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a different slant on the "how much can i earn" question.

Discussion in 'Training & Development' started by simonkn, Aug 21, 2009.

  1. simonkn

    simonkn Bit Poster

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    Ok, rather than asking how much I can earn in my first job, I thought i'd see what happens when you reverse the question and ask what I have to do/achieve to earn a certain pay scale.

    I ask because i'm 35 (God - over the hill) and wanting to change careers for geographical reasons to something IT orientated.
    SO
    Assuming i'm going to be starting on £12.5k to £15k, what certs/experience/years service will I be needing to attain my current salary of approx £30k?

    Yes I know geography and other factors will dictate hugely, but any ballpark answers?
    appreciated
    SK
     
  2. Bluerinse
    Honorary Member

    Bluerinse Exabyte Poster

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    Thats a tough question to answer Simon, as it depends on so many variable factors. I would say that doubling an annual salary, if all is going nicely to plan and your performance is good, would take a good few years. Though, it may never happen.

    The best increases in individuals salaries that i have witnessed over the years is when people switch jobs.

    The reason for this is that managers are typically given a salary increase budget, which is a fixed amount based on the current department salary budget and the cost of living/inflation. So there isn't huge amounts to dish out to individuals, even if they deserve it and management wanted to.
     
    Certifications: C&G Electronics - MCSA (W2K) MCSE (W2K)
  3. wagnerk
    Highly Decorated Member Award

    wagnerk aka kitkatninja Moderator

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    I agree with Bluerinse :)

    Depending on the organisation that employs you, your job may be on a sliding scale, so your salary will move up (if you're salary is on a fixed scale you're salary may still go up but in my experience it's harder). Then there's the cost of living increase (if your company does that), plus your salary may increase via appraisals. But yes, the biggest jump in salary that I've seen is switching jobs.

    One thing to take into consideration is make sure that you don't switch jobs too often, as that can have a negative effect on future jobs.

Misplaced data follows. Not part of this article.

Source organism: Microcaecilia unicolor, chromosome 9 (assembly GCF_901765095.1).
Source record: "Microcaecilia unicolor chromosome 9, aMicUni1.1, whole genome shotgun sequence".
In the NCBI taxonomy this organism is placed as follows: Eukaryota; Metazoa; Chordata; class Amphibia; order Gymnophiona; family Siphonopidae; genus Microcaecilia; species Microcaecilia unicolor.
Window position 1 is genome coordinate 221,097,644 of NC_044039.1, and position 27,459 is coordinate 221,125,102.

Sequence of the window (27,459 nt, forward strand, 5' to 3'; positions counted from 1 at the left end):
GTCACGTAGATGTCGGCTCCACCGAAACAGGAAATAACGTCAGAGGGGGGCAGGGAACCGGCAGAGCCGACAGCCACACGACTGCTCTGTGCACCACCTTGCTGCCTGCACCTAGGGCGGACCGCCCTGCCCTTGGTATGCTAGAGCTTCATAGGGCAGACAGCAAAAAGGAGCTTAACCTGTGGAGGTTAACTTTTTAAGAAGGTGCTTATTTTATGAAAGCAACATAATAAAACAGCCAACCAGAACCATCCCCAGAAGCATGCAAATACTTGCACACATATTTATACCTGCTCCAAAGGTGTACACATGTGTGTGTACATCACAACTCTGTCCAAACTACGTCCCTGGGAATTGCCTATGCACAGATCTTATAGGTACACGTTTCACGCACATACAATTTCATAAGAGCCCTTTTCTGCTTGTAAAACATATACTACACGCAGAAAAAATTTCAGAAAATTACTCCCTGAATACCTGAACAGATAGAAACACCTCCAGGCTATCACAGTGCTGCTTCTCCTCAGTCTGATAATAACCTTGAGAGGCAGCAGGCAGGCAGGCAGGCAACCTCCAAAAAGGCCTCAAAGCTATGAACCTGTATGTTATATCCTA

-Ken
     
    Certifications: CITP, PGCert, BSc, HNC, LCGI, PTLLS, MCT, MCITP, MCTS, MCSE, MCSA:M, MCSA, MCDST, MCP, MTA, MCAS, MOS (Master), A+, N+, S+, ACA, VCA, etc... & 2nd Degree Black Belt
    WIP: PGDip
  4. simonkn

    simonkn Bit Poster

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    Ok, new question - honest answers is good.

    Assuming the financial environment gets better over the next couple of years, are people employing people of my age (35) in these 'junior' roles. Lets assume i'm touting A+, N+ MCDST or MCSA and have some basic experience supporting client machines and simple networks.

    Just wonder before getting certified and finding i'm "over the hill" and unemployable in this field.

    Cheers and hope i' not too boring..

    SK
     
  5. UKDarkstar
    Honorary Member

    UKDarkstar Terabyte Poster

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    May well depend on what experience you can put with the certs.
     
    Certifications: BA (Hons), MBCS, CITP, MInstLM, ITIL v3 Fdn, PTLLS, CELTA
    WIP: CMALT (about to submit), DTLLS (on hold until 2012)
  6. BosonMichael
    Highly Decorated Member Award

    BosonMichael Yottabyte Poster

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    Absolutely. I don't care how old you are or what color your skin is or what gender you are; if you can do the job, I want you on my team. I've known people to get started in their ITs in their 40s and 50s, so you're nowhere near being "over the hill".

    That said, I wouldn't recommend that you get the MCSA until you have 6 months of actual business IT experience administering servers. The A+, Network+, and MCDST are fine.
     
    Certifications: CISSP, MCSE+I, MCSE: Security, MCSE: Messaging, MCDST, MCDBA, MCTS, OCP, CCNP, CCDP, CCNA Security, CCNA Voice, CNE, SCSA, Security+, Linux+, Server+, Network+, A+
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  7. Phoenix
    Honorary Member

    Phoenix 53656e696f7220 4d6f64

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    Depends how often your willing to change jobs
    changing jobs brings much higher salary increases than annual performance reviews do, but there are a seperate set of challenges to deal with, and it doesn't always look brilliant on a resume (that's becoming less and less of an issue in the IT world, jobs in IT are very much not seen for life, and progression often requires you to move about)
     
    Certifications: MCSE, MCITP, VCP
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  8. JonnyMX

    JonnyMX Petabyte Poster

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    I took a significant - and by that I mean about 30% - cut in my salary when I left my previous career and moved into IT.

    I had been with my previous firm for nearly 10 years and had done well for myself and now I was starting pretty much from scratch again.

    It took me a couple of years to get back even and another few to make a decent improvement.